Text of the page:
# Are “$n$ by $n$ matrices with rank $k$” an affine algebraic variety?

Identify the set of all complex $n$ by $n$ matrices with $\mathbb{C}^{n^2}$. We say a subset $S \subset \mathbb{C}^{n^2}$ is an affine algebraic variety if $S$ is the common zero set of a collection (possibly infinite or uncountable) of polynomials in $n^2$ complex variables. Some examples that satisfy this definition are "matrices with determinant 1" and "matrices with rank at most $k$".

A non-example is "matrices with rank $n$", because it is the complement of the affine algebraic variety "matrices with rank at most $n - 1$"; any affine algebraic variety is necessarily closed in the Euclidean topology, so its complement (which is open in the Euclidean topology) cannot be an affine algebraic variety.

However, I'm having trouble formulating a statement about "matrices with rank $k$" for $1 < k < n$.

Is the set of complex $n$ by $n$ matrices of rank $k$, where $1 < k < n$, an affine algebraic variety?

## 3 Answers

No (unless $k=0$). For example this set is not closed: consider diagonal matrices with exactly $k$ non zero entries and make one of these entries go to zero.

Well, first I disagree with your definition of an affine algebraic variety. What you have actually defined is a Zariski-closed subset of affine space. But sometimes for instance a Zariski-open subset of affine space can be polynomially mapped in a bijective fashion to a Zariski-closed subset of a different affine space. In particular, here when $k = n$ you are saying that the collection of all invertible matrices is not an affine algebraic variety. But it is: you just have to embed it into an affine space of one more dimension. (It is amazing how difficult is for me to avoid saying the word "scheme" here. I had better press on before I slip up.)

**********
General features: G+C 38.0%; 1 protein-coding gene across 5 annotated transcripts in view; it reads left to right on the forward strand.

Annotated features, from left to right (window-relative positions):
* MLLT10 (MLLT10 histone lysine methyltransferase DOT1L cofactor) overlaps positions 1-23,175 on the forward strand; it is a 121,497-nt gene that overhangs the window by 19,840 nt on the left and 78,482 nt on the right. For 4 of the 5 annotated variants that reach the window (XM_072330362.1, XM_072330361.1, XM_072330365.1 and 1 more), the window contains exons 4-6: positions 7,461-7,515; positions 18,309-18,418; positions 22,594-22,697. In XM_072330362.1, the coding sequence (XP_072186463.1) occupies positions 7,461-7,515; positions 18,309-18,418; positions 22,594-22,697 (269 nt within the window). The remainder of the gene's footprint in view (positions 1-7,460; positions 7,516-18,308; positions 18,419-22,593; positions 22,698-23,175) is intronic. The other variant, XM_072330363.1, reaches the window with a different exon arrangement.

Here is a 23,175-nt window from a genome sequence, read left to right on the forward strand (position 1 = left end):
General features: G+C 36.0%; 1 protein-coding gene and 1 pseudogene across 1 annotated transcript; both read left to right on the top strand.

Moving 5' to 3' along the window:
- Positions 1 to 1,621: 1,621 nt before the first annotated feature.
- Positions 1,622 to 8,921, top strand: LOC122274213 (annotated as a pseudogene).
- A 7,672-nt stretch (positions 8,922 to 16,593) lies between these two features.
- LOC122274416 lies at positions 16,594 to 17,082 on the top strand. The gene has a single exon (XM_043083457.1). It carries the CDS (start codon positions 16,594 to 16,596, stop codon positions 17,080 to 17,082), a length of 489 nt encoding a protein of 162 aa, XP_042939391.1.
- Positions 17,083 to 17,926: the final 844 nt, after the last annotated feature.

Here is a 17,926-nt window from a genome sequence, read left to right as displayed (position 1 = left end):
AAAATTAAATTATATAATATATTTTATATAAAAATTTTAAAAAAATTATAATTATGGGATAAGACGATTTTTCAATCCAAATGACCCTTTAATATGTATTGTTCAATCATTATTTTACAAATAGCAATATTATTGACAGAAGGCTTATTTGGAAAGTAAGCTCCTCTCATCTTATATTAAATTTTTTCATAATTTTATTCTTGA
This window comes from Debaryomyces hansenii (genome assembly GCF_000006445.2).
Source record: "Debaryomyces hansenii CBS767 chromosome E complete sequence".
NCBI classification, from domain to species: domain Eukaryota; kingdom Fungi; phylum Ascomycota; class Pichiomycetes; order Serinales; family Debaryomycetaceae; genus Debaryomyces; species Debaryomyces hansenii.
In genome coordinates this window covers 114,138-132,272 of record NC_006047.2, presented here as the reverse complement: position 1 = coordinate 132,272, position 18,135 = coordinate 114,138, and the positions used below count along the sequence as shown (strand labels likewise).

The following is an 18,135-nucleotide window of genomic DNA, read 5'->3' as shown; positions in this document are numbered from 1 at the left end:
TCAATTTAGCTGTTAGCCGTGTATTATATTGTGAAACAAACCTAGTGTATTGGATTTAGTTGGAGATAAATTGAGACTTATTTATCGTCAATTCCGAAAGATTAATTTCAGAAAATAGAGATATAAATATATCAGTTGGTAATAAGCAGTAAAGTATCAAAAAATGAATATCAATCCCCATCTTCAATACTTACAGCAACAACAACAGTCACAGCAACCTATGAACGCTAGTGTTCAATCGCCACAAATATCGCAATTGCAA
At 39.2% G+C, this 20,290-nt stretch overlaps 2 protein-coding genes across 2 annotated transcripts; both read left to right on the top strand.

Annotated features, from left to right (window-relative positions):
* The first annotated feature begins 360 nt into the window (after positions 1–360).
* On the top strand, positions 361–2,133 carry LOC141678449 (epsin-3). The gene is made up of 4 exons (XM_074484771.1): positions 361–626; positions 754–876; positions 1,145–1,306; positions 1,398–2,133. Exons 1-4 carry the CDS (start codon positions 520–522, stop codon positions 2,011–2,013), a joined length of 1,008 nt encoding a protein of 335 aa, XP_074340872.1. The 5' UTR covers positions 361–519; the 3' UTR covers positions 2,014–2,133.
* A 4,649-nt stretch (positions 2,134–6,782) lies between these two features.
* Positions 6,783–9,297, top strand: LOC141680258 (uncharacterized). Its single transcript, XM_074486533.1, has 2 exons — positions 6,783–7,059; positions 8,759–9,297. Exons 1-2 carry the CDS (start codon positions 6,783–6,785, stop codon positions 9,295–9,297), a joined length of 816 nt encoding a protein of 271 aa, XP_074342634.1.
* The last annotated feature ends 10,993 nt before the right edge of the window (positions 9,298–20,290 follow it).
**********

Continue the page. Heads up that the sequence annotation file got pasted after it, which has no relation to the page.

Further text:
(Added: while it's technically true that the definition of a Zariski-closed subset allows for arbitrary intersections of zero sets of polynomials, the Hilbert Basis Theorem implies that in fact every such set is an intersection of zero sets of finitely many polynomials. So emphasizing the infinitude of the intersection is perhaps slightly misleading.)

Anyway, you are asking whether the set of matrices of rank $k$ forms a Zariski closed subset. The answer is no for any $k > 0$. The point is that the set of matrices of rank at most k forms a Zariski-closed subset: it is defined by the vanishing of all determinants of $(k+1) \times (k+1)$ minors of the matrix. So the set of matrices of rank exactly $k$ is naturally a "stratum": it is the complement in the closed set of matrices of rank at most $k$ by the set of matrices of rank at most $k-1$. In general, taking a closed set and subtracting a smaller closed set leaves you with something which is neither open nor closed. (There is a word for such slightly more complicated than open or closed sets: constructible.) This is the case here, although that requires some additional argument. From a geometric perspective, the most natural thing to do is show that the subset of all matrices of rank at most $k$ is not just closed but irreducible: then any relatively open subset must be dense in it, so cannot be closed. Unfortunately I don't have a reference for this off-hand, but it can probably be found in Joe Harris's GTM on algebraic geometry. Well, once I looked for a reference I found one here.